Philological work improves considerably the reliability and readability of a text. The final goal is still beyond that. We aim at an improved understanding of the contents as a source for the knowledge of religion and culture in the course of history. The close relationship of the ritualistic literature with the practice of religion incites the researcher to extend his efforts to an inquiry in the temples and the live activities of the worshippers. Consequently Jean Filliozat added to the philogical project another project of archaeological, iconographical and epigraphical survey of temples, particularly those of Tamilnadu which yielded the majority of manuscripts. He personally visited and observed a great number of temples of south India, with a mind attentive to note down any relationship between observable monuments, icons and ceremonies with the texts in course of editorial work.
The textual source always remained in his mind the most important object of study, as being the source of the whole culture displayed in temple life. He personally participated in the project by undertaking a French translation of Ajitagama and teaching the text in a long course of lectures delivered at the Ecole pratique des hautes etudes which is a centre of post-graduate research in the University of Paris, in the seventies. Only his demise in 1982 prevented the final output of his efforts in the form of a publication. He left me a handwritten manuscript of some 400 pages. In fact this manuscript was not the direct preparation of a text for publication. It had been written by him to prepare his lectures. It contains a draft of a French translation of the first volume and stops abruptly in the very beginning of the second, in the chapter of iconography and thus covers only a half of the whole text. This manuscript could not be published in the state in which it was left. It is clear also that it was not intended by its author for publication. It is a mere literal translation. But in his lecture Jean Filliozat added a lot of oral explanations, a few of philological interest, a lot of archaeological and historical bearing. Had he been to pursue his project, he would have re-written his first draft of translation, commented, annotated and illustrated it. His oral comments and illustrations have not been preserved. And the task left by him has proved to be considerable.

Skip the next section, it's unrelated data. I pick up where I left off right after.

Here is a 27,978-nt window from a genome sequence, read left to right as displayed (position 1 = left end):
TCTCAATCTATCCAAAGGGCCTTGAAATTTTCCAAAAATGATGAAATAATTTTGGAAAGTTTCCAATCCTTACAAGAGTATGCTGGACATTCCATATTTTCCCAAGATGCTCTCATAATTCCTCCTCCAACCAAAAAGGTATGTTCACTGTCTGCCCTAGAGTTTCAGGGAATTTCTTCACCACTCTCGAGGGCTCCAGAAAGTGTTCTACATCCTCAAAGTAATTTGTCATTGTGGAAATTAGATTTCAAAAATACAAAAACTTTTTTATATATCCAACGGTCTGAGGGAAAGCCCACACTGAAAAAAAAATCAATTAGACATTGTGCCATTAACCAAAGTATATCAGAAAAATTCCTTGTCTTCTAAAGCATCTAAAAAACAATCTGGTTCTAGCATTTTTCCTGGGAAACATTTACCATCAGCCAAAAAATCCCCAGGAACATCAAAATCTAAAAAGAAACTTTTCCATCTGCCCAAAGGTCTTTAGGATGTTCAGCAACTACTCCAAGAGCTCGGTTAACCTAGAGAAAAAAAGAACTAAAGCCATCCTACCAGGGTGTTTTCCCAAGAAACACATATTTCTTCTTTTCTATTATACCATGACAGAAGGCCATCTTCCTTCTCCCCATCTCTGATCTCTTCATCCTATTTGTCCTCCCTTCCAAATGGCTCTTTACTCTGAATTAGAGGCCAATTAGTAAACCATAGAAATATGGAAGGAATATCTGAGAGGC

Thanks to a timely help of the Indira Gandhi National Centre for the Arts, I undertook to retrieve my father's manuscript and protect it from oblivion. I made it a starting point for the present work. The English translation of offer now, is not a translation from this French manuscript. It is a new translation in English of the original Sanskrit after revising the first edition of the text. It covers the whole of the matter published in the first edition, with the exception of a few chapters whose authenticity is under suspicion with sufficient reasons. And of course I benefited not only from my father's manuscript, but also from my memories of numerous conversations we had about the contents of the text and about the relevant temples and religion.
The other major contribution to this work comes from Dr. N.R. Bhatt who is presently authoring the revised edition of the text. No new manuscripts have become accessible, since the first edition, nor any new material found. But in the course of the translation work, fresh interpretations have been done and occasionally variant readings, indicated previously in footnotes, appeared to yield a better interpretation. They have been now integrated in the main text, the reading previously placed in the main text being now relegated in a footnote. Thus the main difference with the previous edition is in the constitution of the text displayed as main in print.
The number of manuscripts available to us is quite small. It appears that they belong to one tradition only, are all recent and very close one to the other. In spite of that, variant readings are very numerous. We observe that in most cases they are punctual, one word in a sentence or a clause of a sentence. There is no chronological criterium to do a selection. There is no older reading which could be preferred for being nearer to the original redaction of the text, all being equally distant from it. The only criteria are formal, consistency of language and style, metre and meaningfulness. The reading giving the best meaning is selected to constitute the best meaningful and readable text and displayed as main in the typography of the publication. There remain problematic variations, occasional cases of variant readings, all meaningful, with no criterium of selection available at present. Such cases are discussed in footnotes.